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Provisional Utility Patent Requirements

Provisional Utility Patent Requirements

A provisional utility patent application is a patent application filed with the United States Patent and Trademark Office (USPTO). Under United States intellectual property law, a provisional patent, which has been in use since June 8, 1995, offers inventors a lower-cost option for filing with the USPTO. 
A provisional patent is valid for twelve months and does not mature into an fully-issued patent unless further actions are taken by the inventor. Within the twelve month period from the date the provisional patent was filed, the inventor is required to issue a non-provisional application to the USPTO, or else the patent is dropped from its records. 
The provisional patent under 35 U.S.C. 111(b) of intellectual property law, does not require it to have a formal patent claim or declaration, but instead helps to establish an official non-provisional filing deadline and gives the owner of the patent a “Patent Pending” status to the invention.

Reason for Using Provisional Patent Applications:

Drafting and designing a new device or invention is generally a long process of perfecting designs through trial and error. An inventor may use this tactic as a way of claiming rights to a potential patent as the inventor searches for sponsors that could aid in further development costs and patent registration. 
Since a provisional patent is significantly cheaper than a non-provisional utility patent, the inventor will defer these costs until a source of funds can be established.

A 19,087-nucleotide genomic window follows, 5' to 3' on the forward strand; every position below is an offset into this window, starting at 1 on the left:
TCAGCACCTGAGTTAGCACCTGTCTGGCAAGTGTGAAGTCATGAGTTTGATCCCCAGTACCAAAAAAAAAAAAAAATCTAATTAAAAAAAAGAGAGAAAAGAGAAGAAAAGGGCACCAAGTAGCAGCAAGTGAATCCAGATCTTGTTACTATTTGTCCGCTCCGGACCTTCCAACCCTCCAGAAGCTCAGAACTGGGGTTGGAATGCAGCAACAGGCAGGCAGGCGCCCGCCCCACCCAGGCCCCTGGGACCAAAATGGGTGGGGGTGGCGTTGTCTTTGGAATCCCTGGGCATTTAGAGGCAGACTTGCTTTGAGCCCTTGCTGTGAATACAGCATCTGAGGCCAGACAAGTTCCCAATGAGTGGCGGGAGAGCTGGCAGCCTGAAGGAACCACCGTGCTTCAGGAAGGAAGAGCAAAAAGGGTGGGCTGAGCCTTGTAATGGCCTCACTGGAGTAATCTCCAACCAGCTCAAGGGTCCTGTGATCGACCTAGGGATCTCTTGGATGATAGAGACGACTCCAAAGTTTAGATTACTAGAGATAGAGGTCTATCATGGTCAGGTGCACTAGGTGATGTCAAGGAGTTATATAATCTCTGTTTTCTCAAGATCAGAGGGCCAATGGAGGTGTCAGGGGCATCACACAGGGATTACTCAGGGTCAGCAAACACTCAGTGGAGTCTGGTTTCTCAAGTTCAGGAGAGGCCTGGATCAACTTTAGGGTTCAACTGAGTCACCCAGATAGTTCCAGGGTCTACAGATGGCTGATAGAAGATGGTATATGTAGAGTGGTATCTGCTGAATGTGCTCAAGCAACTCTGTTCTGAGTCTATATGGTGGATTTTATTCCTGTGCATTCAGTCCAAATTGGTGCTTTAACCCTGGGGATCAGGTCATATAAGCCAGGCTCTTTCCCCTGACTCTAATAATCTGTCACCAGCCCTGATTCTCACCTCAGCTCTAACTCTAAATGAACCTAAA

A provisional patent will also allow an inventor to test out the commercial potential of a product without investing in the full price of filing a non-provisional utility patent. If the product turns out to be a success, the inventor will then commit to the non-provisional patent, as long as it is filed within twelve months after the provisional patent.
Requirements for a Provisional Patent Application:
The provisional patent must be filed with the USPTO under the name of all the inventors involved in the project and can be filed up to twelve months after the date of first sale or publication of the invention. The provisional patent will be approved with a filing date only if it contains a detailed written description of the invention in compliance with the requirements mentioned in 35 U.S.C. 112. It should also contain any and all drawings which would aid in the understanding of the invention, in compliance to 35 U.S.C. 113. The patent may be rejected if it does not meet with the above standards.
The provisional utility patent should also include the filing fee and a cover sheet which identifies the application as a provisional patent, the names of all inventors involved, the address(es) of the inventor(s), the name of the invention, the name of the attorney (if applicable), and the U.S. Government agency that has an interest in the application. Provisional patent forms are available on the USPTO website (www.USPTO.gov). The filing fee for a provisional patent changes depending on the USPTO filing schedule, though the price range is approximately $200 to $250.